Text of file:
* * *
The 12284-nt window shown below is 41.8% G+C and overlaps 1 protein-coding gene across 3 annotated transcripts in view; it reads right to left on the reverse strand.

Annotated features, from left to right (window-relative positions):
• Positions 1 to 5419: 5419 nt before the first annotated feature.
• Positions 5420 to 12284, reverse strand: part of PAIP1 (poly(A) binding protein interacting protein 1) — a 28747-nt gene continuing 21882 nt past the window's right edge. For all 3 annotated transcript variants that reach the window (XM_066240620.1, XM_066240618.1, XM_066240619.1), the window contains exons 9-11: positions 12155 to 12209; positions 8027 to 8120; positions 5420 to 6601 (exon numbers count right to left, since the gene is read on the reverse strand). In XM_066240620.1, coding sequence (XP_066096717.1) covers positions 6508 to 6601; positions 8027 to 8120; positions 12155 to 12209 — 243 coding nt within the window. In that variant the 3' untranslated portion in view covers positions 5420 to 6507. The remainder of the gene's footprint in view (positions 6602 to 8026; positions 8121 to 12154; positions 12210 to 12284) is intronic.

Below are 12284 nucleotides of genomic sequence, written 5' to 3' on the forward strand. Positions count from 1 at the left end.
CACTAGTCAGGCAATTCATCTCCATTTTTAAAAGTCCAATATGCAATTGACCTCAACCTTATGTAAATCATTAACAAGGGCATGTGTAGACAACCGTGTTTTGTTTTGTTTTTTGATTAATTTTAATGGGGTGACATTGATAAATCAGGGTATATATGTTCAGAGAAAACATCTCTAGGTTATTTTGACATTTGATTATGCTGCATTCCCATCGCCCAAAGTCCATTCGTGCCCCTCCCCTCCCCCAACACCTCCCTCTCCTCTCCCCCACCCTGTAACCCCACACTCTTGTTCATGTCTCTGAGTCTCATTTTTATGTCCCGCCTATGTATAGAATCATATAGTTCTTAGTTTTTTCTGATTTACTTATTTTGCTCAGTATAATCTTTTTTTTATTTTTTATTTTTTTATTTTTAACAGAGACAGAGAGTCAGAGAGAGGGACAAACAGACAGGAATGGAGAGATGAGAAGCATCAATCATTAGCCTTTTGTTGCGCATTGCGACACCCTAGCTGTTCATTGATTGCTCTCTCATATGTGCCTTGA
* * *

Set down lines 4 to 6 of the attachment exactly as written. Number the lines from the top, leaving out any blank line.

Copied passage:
• Positions 5420 to 12284, reverse strand: part of PAIP1 (poly(A) binding protein interacting protein 1) — a 28747-nt gene continuing 21882 nt past the window's right edge. For all 3 annotated transcript variants that reach the window (XM_066240620.1, XM_066240618.1, XM_066240619.1), the window contains exons 9-11: positions 12155 to 12209; positions 8027 to 8120; positions 5420 to 6601 (exon numbers count right to left, since the gene is read on the reverse strand). In XM_066240620.1, coding sequence (XP_066096717.1) covers positions 6508 to 6601; positions 8027 to 8120; positions 12155 to 12209 — 243 coding nt within the window. In that variant the 3' untranslated portion in view covers positions 5420 to 6507. The remainder of the gene's footprint in view (positions 6602 to 8026; positions 8121 to 12154; positions 12210 to 12284) is intronic.

Below are 12284 nucleotides of genomic sequence, written 5' to 3' on the forward strand. Positions count from 1 at the left end.
CACTAGTCAGGCAATTCATCTCCATTTTTAAAAGTCCAATATGCAATTGACCTCAACCTTATGTAAATCATTAACAAGGGCATGTGTAGACAACCGTGTTTTGTTTTGTTTTTTGATTAATTTTAATGGGGTGACATTGATAAATCAGGGTATATATGTTCAGAGAAAACATCTCTAGGTTATTTTGACATTTGATTATGCTGCATTCCCATCGCCCAAAGTCCATTCGTGCCCCTCCCCTCCCCCAACACCTCCCTCTCCTCTCCCCCACCCTGTAACCCCACACTCTTGTTCATGTCTCTGAGTCTCATTTTTATGTCCCGCCTATGTATAGAATCATATAGTTCTTAGTTTTTTCTGATTTACTTATTTTGCTCAGTATAATCTTTTTTTTATTTTTTATTTTTTTATTTTTAACAGAGACAGAGAGTCAGAGAGAGGGACAAACAGACAGGAATGGAGAGATGAGAAGCATCAATCATTAGCCTTTTGTTGCGCATTGCGACACCCTAGCTGTTCATTGATTGCTCTCTCATATGTGCCTTGA